On Baptism, Against The Donatists

The Seven Books of Augustin, Bishop of Hippo, On Baptism, Against the Donatists

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Philip Schaff

controversy. There is no point at issue between ourselves and those Donatists who hold communion
with Primianus, which could give rise to any doubt that the baptism of Christ may not only be
retained, but even conferred by those who are severed from the Church. For as they themselves
are obliged to confess that those whom Felicianus baptized in schism received true baptism, inasmuch
as they now acknowledge them as members of their own body, with no other baptism than that
which they received in schism; so we say that that is Christ’s baptism, even without the pale of
Catholic communion, which they confer who are cut off from that communion, inasmuch as they
had not lost it when they were cut off. And what they themselves think that they conferred on those
persons whom Felicianus baptized in schism, when they admitted them to reconcilation with
themselves, viz., not that they should receive that which they did not as yet possess, but that what
they had received to no advantage in schism, and were already in possession of, should be of profit
to them, this God really confers and bestows through the Catholic communion on those who come
from any heresy or schism in which they received the baptism of Christ; viz., not that they should
begin to receive the sacrament of baptism as not possessing it before, but that what they already
possessed should now begin to profit them.

Chapter 6.—8. Between us, then, and what we may call the genuine1158 Donatists, whose bishop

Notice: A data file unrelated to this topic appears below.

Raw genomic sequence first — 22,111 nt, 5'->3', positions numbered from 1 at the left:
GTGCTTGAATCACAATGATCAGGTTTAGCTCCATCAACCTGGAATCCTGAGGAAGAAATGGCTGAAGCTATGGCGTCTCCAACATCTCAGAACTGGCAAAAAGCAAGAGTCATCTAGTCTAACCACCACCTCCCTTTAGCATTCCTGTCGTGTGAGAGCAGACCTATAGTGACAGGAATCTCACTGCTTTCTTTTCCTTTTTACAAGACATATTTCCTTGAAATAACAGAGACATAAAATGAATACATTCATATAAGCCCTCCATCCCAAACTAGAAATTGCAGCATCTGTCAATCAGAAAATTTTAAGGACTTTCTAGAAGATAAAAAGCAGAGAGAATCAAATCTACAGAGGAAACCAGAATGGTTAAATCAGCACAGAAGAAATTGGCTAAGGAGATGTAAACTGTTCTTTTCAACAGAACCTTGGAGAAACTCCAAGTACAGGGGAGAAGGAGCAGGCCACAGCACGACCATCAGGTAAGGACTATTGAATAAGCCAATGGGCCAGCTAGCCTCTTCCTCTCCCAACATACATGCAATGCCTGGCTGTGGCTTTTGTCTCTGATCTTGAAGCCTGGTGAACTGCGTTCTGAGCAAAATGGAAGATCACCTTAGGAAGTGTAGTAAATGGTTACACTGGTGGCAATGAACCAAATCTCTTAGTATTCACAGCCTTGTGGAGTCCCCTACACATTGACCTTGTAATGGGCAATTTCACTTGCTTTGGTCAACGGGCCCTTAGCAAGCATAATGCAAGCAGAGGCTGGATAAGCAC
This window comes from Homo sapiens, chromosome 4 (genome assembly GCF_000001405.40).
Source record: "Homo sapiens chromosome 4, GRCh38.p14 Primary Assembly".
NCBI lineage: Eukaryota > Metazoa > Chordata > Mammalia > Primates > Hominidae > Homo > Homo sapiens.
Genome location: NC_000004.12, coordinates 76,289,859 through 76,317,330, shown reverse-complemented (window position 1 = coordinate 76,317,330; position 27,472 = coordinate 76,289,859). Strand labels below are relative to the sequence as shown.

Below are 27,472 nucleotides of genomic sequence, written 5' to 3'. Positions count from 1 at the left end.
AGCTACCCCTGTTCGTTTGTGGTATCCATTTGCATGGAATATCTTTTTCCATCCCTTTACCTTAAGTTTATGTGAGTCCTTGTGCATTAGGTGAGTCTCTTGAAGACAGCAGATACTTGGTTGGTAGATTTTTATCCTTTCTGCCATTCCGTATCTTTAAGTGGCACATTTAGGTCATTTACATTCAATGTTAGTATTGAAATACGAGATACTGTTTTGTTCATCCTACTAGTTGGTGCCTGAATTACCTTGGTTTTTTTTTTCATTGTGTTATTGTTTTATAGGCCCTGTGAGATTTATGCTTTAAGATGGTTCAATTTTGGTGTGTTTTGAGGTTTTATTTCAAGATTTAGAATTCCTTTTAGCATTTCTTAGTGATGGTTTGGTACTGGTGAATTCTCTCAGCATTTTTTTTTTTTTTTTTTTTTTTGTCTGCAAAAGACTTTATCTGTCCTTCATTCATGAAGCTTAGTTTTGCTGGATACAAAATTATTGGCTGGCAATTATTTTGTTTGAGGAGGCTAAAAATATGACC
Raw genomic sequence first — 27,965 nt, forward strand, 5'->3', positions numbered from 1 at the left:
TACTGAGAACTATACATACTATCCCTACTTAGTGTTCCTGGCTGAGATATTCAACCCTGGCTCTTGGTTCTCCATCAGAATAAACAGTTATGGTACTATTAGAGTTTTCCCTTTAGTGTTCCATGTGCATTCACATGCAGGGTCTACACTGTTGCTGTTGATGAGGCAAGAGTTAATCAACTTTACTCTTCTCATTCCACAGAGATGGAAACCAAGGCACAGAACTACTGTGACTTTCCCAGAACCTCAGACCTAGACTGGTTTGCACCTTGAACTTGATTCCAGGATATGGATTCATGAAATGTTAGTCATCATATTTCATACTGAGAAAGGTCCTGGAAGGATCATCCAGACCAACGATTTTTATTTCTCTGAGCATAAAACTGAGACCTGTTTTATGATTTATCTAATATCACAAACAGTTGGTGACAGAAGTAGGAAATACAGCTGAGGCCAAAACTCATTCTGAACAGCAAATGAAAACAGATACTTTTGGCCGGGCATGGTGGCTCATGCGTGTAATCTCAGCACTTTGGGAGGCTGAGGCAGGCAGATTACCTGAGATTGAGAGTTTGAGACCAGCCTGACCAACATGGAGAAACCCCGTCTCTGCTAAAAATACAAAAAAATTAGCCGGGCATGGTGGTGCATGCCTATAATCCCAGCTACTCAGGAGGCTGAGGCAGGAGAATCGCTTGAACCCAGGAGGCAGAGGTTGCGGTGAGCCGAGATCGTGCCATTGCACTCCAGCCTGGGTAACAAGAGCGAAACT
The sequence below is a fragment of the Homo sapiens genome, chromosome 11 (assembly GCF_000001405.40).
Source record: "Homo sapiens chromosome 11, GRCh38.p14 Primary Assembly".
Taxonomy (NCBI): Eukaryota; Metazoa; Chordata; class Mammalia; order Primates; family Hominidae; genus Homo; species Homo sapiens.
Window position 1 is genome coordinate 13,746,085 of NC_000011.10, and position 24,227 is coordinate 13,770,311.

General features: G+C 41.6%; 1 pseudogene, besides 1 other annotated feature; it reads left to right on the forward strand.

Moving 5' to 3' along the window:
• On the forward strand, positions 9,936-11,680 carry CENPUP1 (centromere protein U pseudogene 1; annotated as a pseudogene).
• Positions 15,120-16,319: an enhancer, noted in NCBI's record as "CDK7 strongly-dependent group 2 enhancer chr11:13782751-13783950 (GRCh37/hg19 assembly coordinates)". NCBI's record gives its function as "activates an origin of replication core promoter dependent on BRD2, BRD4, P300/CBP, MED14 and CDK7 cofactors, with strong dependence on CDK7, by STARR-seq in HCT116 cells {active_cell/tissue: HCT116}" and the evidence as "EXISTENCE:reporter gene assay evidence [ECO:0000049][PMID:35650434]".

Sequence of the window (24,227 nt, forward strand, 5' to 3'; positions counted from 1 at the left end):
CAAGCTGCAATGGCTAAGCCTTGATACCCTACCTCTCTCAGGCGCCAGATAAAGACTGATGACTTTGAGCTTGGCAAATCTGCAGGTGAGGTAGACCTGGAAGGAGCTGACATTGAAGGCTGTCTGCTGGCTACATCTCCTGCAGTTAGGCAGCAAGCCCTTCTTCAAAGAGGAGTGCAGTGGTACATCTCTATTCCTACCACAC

is Primianus at Carthage, there is now no controversy on this point. For God willed that it should
be ended by means of the followers of Maximianus, that they should be compelled by the precedent
of his case to acknowledge what they would not allow at the persuasion of Christian charity. But
this brings us to consider next, whether those men do not seem to have something to say for
themselves, who refuse communion with the party of Primianus, contending that in their body there
remains greater sincerity of Donatism, just in proportion to the paucity of their numbers. And even
if these were only the party of Maximianus, we should not be justified in despising their salvation.
How much more, then, are we bound to consider it, when we find that this same party of Donatus
is split up into many most minute fractions, all which small sections of the body blame the one
much larger portion which has Primianus for its head, because they receive the baptism of the
followers of Maximianus; while each endeavors to maintain that it is the sole receptacle of true
baptism, which exists nowhere else, neither in the whole of the world where the Catholic Church
extends itself, nor in that larger main body of the Donatists, nor even in the other minute sections,
but only in itself. Whereas, if all these fragments would listen not to the voice of man, but to the
most unmistakable manifestation of the truth, and would be willing to curb the fiery temper of their
own perversity, they would return from their own barrenness, not indeed to the main body of
Donatus, a mere fragment of which they are a smaller fragment, but to the never-failing fruitfulness

1158

Quodam modo cardinales Donatistas.

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